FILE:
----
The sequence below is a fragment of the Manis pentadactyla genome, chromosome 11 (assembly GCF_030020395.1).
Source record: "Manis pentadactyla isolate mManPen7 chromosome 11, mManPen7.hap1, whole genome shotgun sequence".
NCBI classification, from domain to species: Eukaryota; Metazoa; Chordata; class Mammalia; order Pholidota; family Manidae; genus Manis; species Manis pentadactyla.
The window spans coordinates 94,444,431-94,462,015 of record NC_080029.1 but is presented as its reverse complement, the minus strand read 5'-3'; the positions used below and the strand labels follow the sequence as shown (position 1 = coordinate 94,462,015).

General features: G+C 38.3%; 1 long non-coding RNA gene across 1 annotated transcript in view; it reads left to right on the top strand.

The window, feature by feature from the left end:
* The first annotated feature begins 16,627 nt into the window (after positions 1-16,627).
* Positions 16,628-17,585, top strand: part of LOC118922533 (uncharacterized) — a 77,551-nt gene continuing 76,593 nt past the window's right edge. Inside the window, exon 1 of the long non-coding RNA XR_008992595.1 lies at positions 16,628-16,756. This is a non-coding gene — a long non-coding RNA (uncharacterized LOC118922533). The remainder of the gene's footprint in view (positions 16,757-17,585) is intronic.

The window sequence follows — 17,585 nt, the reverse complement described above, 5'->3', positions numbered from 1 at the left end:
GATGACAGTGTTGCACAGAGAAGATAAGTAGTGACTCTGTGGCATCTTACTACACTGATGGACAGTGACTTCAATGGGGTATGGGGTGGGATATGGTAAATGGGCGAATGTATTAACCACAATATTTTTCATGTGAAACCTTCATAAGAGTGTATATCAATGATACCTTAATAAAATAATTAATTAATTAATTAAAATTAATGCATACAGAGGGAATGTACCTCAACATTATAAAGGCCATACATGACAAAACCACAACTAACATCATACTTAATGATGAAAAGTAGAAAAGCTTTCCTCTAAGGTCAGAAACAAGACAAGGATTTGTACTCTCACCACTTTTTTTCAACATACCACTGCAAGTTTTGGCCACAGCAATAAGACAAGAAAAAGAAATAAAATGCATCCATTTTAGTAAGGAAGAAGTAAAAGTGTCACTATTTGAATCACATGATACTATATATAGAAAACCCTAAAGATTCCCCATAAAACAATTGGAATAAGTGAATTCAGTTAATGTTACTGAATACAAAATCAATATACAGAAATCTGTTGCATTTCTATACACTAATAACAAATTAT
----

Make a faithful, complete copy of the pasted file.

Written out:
The sequence below is a fragment of the Manis pentadactyla genome, chromosome 11 (assembly GCF_030020395.1).
Source record: "Manis pentadactyla isolate mManPen7 chromosome 11, mManPen7.hap1, whole genome shotgun sequence".
NCBI classification, from domain to species: Eukaryota; Metazoa; Chordata; class Mammalia; order Pholidota; family Manidae; genus Manis; species Manis pentadactyla.
The window spans coordinates 94,444,431-94,462,015 of record NC_080029.1 but is presented as its reverse complement, the minus strand read 5'-3'; the positions used below and the strand labels follow the sequence as shown (position 1 = coordinate 94,462,015).

General features: G+C 38.3%; 1 long non-coding RNA gene across 1 annotated transcript in view; it reads left to right on the top strand.

The window, feature by feature from the left end:
* The first annotated feature begins 16,627 nt into the window (after positions 1-16,627).
* Positions 16,628-17,585, top strand: part of LOC118922533 (uncharacterized) — a 77,551-nt gene continuing 76,593 nt past the window's right edge. Inside the window, exon 1 of the long non-coding RNA XR_008992595.1 lies at positions 16,628-16,756. This is a non-coding gene — a long non-coding RNA (uncharacterized LOC118922533). The remainder of the gene's footprint in view (positions 16,757-17,585) is intronic.

The window sequence follows — 17,585 nt, the reverse complement described above, 5'->3', positions numbered from 1 at the left end:
GATGACAGTGTTGCACAGAGAAGATAAGTAGTGACTCTGTGGCATCTTACTACACTGATGGACAGTGACTTCAATGGGGTATGGGGTGGGATATGGTAAATGGGCGAATGTATTAACCACAATATTTTTCATGTGAAACCTTCATAAGAGTGTATATCAATGATACCTTAATAAAATAATTAATTAATTAATTAAAATTAATGCATACAGAGGGAATGTACCTCAACATTATAAAGGCCATACATGACAAAACCACAACTAACATCATACTTAATGATGAAAAGTAGAAAAGCTTTCCTCTAAGGTCAGAAACAAGACAAGGATTTGTACTCTCACCACTTTTTTTCAACATACCACTGCAAGTTTTGGCCACAGCAATAAGACAAGAAAAAGAAATAAAATGCATCCATTTTAGTAAGGAAGAAGTAAAAGTGTCACTATTTGAATCACATGATACTATATATAGAAAACCCTAAAGATTCCCCATAAAACAATTGGAATAAGTGAATTCAGTTAATGTTACTGAATACAAAATCAATATACAGAAATCTGTTGCATTTCTATACACTAATAACAAATTAT